MT4 fxLabs (Beta) Tutorial


Tutorial: Using the fxLabs MQL4 API

This document provides a tutorial for writing your own fxLabs tools with MQL4. Familiarity with MQL4 is assumed. If you are not familiar with MQL4, please refer to book.mql4.com and docs.mql4.com for additional instructional material.

Before continuing, ensure that you have the fxlabs-MQL4 package installed on your machine. Details for doing this can be found here.

First steps

  • Insert the directive #include <fxlabsnet.mqh> at the beginning of your MQL4 source.

  • In your init() or OnInit() method, add a call to init_fxlabs(). This needs to be done before any other calls to methods in fxlabsnet.mqh are made.

Retrieving fxLabs Data

There are five different types of fxLabs data you can retrieve using the fxLabs MQL4 API:

  1. Calendar
  2. Historical Position Ratios (HPR)
  3. Orderbook
  4. Spreads
  5. Commitments of Traders

fxlabsnet.mqh is broken down into sections, each of which details methods for retrieving one of the above types of data.

The basic approach for retrieving any of these types of data is to first make a call that specifies the instrument and period of time for which data is desired. This will return a reference id to the retrieved data, which can then be used in subsequent calls to extract specific parts of the retrieved data.

Below we describe how to retrieve data for Historical Position Ratios, but the basic approach applies to all types of fxLabs data.

Retrieving HPR data

To retrieve the last month of HPR data for EUR/USD, use the following code segment:

int ref = hpr("EUR_USD",60*60*24*30);

The first and second arguments specify the instrument and period of time in seconds for which data is being retrieved, respectively. The return value is a reference id to the data retrieved, which is used in separate fxlabs API calls to extract specific parts of the retrieved data.

The instrument passed into hpr(...) as the first argument must be formatted with an underscore between the base and quote currencies. Since MT4 symbols do not have this formatting by default, you need to insert it yourself. This can be easily done as follows:

string symbol = Symbol(); 
int pos = StringLen(symbol)-3; 
symbol = StringConcatenate(StringSubstr(symbol, 0, pos), "_", StringSubstr(symbol, pos));

int ref = hpr(symbol,60*60*24*30);

(Symbol(), StringLen(), StringConcatenate(), and StringSubstr() are all standard MQL4 methods.)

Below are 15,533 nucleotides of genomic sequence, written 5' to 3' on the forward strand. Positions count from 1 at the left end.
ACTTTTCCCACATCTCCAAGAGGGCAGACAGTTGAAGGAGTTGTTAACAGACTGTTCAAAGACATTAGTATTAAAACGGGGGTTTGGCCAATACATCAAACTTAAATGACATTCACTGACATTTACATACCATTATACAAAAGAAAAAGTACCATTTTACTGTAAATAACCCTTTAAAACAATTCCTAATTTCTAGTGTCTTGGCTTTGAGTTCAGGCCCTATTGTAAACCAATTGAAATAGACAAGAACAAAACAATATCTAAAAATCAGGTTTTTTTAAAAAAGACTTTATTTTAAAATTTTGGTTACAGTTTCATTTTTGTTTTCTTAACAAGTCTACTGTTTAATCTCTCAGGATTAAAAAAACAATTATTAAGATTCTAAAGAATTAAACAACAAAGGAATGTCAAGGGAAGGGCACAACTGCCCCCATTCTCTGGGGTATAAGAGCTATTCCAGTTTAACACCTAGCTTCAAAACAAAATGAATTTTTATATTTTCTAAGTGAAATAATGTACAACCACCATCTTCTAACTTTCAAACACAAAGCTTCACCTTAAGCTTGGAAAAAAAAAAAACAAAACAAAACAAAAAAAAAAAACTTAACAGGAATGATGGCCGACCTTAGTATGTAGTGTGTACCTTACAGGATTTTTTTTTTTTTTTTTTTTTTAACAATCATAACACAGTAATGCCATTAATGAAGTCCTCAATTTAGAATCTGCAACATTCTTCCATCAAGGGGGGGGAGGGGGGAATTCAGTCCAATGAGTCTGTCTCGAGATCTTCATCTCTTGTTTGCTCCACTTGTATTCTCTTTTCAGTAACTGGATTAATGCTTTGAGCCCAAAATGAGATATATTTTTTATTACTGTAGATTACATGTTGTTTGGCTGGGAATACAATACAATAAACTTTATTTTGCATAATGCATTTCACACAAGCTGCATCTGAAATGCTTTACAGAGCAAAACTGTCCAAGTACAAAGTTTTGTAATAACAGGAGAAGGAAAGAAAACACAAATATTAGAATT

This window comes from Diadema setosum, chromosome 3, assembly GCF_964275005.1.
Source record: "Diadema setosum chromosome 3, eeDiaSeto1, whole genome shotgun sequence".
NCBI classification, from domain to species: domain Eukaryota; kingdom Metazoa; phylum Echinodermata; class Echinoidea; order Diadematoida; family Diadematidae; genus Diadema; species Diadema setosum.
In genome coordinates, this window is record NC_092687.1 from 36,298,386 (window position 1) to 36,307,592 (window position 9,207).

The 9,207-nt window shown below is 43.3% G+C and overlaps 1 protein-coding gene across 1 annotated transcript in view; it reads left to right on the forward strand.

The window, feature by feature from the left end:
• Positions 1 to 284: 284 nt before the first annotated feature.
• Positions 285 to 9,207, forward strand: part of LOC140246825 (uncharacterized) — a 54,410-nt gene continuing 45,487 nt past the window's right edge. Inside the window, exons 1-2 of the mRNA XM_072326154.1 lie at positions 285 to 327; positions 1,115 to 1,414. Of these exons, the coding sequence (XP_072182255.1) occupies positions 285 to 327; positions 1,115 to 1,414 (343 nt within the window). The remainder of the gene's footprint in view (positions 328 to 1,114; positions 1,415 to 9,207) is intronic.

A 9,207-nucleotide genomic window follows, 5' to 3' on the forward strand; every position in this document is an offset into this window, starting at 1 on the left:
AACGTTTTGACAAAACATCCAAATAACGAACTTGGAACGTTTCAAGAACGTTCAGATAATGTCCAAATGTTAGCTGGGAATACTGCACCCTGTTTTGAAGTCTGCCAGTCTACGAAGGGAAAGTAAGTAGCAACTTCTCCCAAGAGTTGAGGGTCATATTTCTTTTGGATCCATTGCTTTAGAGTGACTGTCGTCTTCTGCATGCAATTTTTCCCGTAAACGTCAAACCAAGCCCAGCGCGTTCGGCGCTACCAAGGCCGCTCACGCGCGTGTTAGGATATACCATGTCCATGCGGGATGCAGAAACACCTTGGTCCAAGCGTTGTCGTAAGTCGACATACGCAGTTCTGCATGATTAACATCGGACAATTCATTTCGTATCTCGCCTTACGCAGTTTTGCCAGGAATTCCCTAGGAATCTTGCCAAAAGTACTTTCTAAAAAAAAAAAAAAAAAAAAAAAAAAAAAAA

How much HPR data was retrieved?

The preceding call to hpr(...) gives you a reference id, ref, to the retrieved data, but it does not return the actual data itself. To extract the data, first you need to know how many data points that you are dealing with.

This is obtained by calling hpr_sz:

int sz = hpr_sz(ref);

Extracting HPR Data Piece-By-Piece

Each HPR data point has two pieces of information: a timestamp, and a percentage. The percentage value is the percentage of market orders that were long at the given timestamp. The percentage of market orders that were short at the same timestamp is just 100.0 - percentage.

To get the timestamp of the ith data point, where 0<=i<sz, make the following call:

int timestamp = hpr_ts(ref, i);

To get the percentage of long market orders at the ith data point, where 0<=i<=sz, make the following call:

double percentage = hpr_percentage(ref, i);

Extract HPR Data Into Parallel Arrays

As an alternative to extracting HPR data piece-by-piece, as described above, a convenience method is provided for extracting all the retrieved data into parallel arrays.

First, create two dynamic arrays and resize them to the number of data points being extracted:

int ts[]; 
double perc[]; 

ArrayResize(ts, sz); 
ArrayResize(perc, sz);

(ArrayResize is a standard MQL4 method.)

Once this is done, call the hpr_data(...) method to fill in the arrays:

bool success = hpr_data(ref, ts, perc);

The first argument is the reference id returned by the call to hpr(...), and the second and third arguments are the arrays to be filled. The method will return true on success, and false otherwise. The arrays are filled in “parallel” so that ts[i] corresponds to the timestamp associated with the percentage of long market orders in perc[i].

A Note about Timestamps

Timestamps returned by the fxLabs API correspond to UNIX timestamps. Due to a bug in the way MT4 treats timestamps, if you want to use the timestamps returned by the fxLabs API in an MT4 chart, you first need to shift the value of the timestamp to be consistent with MT4s broken timestamps. A convenience method, convert_to_mt4_time, exists for doing this:

int timestamp = hpr_ts(ref, 0);   // retrieve 0th timestamp in data
int mt4_time = convert_to_mt4_time(timestamp);

Alternatively, if you have an array of timestamps, ts, you can use convert_to_mt4_time_arr:

int ts[]; 
int perc[]; 

ArrayResize(ts, sz); 
ArrayResize(perc, sz); 

bool success = hpr_data(ref, ts, perc); 

if (success) {
   convert_to_mt4_time_arr(ts); 
}

The method convert_to_mt4_time_arr modifies the array passed as an argument and does not return anything.

Please note that the timestamps returned by the fxLabs MQL4 API are in fact the correct time stamps. Conversion is only necessary if you intend to use timestamps to draw points within MT4 charts.

Next Steps

In this tutorial we have described the basics of retrieving historical position ratios from the fxLabs API. Retrieving other types of data using the fxLabs MQL4 API follows a similar approach.

Detailed documentation for the fxLabs MQL4 API methods is provided in the header file fxlabsnet.mqh. There are also several example scripts and indicators, with full source, provided in the fxLabs-MQL4 package.